Tonight I have also been playing with the video playing stuff: copying videos off the camera onto another SD card, then browsing it using the Photo Channel. Nicola and I enjoyed watching videos of Joel and Madeleine (on the trampoline) on the big screen with the Wii's frankly marvellous interface. So far, I've discovered the Wii is OK with .avi files but not .mp4s or .mpgs.
I also bought the internet channel (basically Opera browser) for it. This means that sometimes you can watch stuff on the BBC iPlayer (but it's generally unwatchable due to long pauses on my internet connection), and YouTube works OK. Also discovered YouTube now has a specialised Wii interface, which is much nicer (though buggy).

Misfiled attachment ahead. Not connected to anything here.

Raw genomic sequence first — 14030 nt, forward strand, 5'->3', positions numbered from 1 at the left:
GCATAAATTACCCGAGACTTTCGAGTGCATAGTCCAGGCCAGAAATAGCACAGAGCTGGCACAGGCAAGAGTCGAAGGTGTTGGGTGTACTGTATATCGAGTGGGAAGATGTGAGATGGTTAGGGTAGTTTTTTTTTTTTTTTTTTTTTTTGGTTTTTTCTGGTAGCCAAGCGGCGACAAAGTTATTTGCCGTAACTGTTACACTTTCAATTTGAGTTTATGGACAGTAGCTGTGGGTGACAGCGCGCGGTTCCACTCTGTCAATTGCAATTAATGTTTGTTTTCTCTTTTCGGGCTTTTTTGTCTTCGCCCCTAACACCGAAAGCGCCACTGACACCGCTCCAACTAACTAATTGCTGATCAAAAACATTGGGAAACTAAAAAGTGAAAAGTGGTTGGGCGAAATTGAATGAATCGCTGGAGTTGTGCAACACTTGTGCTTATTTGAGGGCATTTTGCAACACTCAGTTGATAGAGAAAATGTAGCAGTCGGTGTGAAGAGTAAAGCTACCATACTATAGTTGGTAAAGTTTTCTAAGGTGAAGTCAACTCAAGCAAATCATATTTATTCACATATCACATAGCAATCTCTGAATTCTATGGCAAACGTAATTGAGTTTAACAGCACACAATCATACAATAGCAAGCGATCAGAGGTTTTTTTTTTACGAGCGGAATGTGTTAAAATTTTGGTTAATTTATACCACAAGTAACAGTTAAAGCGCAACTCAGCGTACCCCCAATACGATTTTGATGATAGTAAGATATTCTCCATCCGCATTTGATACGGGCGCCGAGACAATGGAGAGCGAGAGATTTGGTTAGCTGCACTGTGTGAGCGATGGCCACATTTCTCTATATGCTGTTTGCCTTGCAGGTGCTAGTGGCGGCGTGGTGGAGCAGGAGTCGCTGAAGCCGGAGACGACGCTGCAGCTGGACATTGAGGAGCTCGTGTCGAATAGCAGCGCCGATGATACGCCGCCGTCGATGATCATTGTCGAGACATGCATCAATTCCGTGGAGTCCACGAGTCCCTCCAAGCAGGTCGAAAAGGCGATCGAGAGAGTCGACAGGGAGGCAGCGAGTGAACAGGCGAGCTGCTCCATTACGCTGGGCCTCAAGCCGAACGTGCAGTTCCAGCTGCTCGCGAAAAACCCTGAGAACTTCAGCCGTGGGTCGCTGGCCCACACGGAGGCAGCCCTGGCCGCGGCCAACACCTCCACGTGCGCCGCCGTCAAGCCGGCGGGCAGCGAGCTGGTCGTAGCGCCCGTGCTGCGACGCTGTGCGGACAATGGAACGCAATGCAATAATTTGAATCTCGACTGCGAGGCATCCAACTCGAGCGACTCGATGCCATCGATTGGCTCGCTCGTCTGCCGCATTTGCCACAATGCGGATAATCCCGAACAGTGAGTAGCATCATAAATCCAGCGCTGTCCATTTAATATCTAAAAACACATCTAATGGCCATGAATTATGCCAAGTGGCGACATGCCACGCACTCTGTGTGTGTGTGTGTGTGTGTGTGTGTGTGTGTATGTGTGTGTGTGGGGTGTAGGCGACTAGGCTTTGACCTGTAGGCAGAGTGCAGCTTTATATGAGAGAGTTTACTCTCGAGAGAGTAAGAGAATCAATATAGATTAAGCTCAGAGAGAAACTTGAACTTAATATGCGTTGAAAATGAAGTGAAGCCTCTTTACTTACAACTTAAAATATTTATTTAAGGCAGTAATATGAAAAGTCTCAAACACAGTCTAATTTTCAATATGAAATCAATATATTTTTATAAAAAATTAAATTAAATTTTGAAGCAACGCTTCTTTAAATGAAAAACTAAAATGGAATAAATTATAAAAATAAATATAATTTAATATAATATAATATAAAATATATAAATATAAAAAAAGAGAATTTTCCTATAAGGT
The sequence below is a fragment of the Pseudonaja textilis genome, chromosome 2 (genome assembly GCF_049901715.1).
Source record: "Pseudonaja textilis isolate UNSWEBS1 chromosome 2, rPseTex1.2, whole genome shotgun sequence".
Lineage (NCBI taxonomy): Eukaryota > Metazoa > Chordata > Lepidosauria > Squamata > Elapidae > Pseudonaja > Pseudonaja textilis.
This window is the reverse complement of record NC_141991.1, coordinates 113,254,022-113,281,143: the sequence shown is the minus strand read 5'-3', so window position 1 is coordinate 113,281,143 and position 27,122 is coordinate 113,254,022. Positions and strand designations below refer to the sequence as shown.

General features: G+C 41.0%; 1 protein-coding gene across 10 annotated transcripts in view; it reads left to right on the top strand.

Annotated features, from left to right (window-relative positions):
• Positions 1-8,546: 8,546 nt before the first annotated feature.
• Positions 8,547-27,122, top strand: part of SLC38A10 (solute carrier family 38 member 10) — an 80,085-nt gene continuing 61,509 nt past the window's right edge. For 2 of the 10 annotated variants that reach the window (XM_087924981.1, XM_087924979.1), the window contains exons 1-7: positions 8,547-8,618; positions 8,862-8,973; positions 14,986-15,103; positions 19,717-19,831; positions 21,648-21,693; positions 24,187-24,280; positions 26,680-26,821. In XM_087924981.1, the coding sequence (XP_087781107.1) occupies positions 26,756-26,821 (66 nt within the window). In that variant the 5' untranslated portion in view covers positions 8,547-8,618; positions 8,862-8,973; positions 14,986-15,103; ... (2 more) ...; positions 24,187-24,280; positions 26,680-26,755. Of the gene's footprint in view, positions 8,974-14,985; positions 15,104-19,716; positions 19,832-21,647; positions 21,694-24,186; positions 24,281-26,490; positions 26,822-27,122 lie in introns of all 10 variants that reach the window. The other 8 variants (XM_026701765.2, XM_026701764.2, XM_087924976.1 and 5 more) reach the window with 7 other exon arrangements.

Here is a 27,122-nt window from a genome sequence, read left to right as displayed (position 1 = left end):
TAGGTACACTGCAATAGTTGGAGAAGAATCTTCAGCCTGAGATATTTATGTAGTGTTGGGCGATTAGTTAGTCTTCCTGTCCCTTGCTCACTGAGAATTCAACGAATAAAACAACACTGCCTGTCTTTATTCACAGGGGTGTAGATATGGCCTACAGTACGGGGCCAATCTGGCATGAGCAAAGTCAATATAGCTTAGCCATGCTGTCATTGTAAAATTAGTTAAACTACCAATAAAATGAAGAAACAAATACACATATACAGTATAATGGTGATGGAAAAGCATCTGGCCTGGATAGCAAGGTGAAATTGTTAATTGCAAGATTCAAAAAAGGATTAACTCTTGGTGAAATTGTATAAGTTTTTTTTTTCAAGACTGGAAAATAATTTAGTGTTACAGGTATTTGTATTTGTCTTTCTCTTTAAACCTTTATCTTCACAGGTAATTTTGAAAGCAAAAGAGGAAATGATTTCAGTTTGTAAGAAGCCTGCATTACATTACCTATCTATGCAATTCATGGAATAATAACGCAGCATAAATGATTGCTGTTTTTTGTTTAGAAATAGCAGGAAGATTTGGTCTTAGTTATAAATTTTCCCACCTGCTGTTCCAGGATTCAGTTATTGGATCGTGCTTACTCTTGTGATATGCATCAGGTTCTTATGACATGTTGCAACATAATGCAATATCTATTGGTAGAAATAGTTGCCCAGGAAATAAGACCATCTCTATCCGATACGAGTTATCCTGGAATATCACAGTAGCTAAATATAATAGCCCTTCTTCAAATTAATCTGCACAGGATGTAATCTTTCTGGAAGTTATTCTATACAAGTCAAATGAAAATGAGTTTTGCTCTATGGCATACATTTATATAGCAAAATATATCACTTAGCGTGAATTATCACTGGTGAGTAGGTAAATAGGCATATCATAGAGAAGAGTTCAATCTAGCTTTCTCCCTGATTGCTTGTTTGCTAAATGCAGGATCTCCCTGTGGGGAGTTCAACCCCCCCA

But no Last.fm. I use Last.fm a lot, and it now has so much data about the music I like, I frequently use it as a personal radio station. So a bit of a blow it doesn't work on the Wii.
Instead, I went in search of a way to browse from my Wii to some kind of mp3 server on my laptop, so I can play my mp3 collection from my Wii. (Ideally, I'd have my mp3s out on the net somewhere, with a web app to play them, but maybe one day.) In the meantime, I discovered Wiisic, a little Java application to play mp3s out of folder on your computer and stream them over HTTP, to a Flash client in the Wii browser.
To get it working, I downloaded the jar, then did:
sudo java -jar wiisic.jar
A little GUI pops up so you configure a couple of options. I found that I had to run it as root on Linux so it could run on port 80: the Wii didn't seem to like port 9999. And had to turn off Apache as a consequence. The GUI also shows you the address you need to browse to on your Wii to get to the Wiisic server (10.0.5.3 in my case). So I fired up Opera, browsed there, and got the simple but functional Flash interface and started playing my mp3s, served off my laptop. Neat.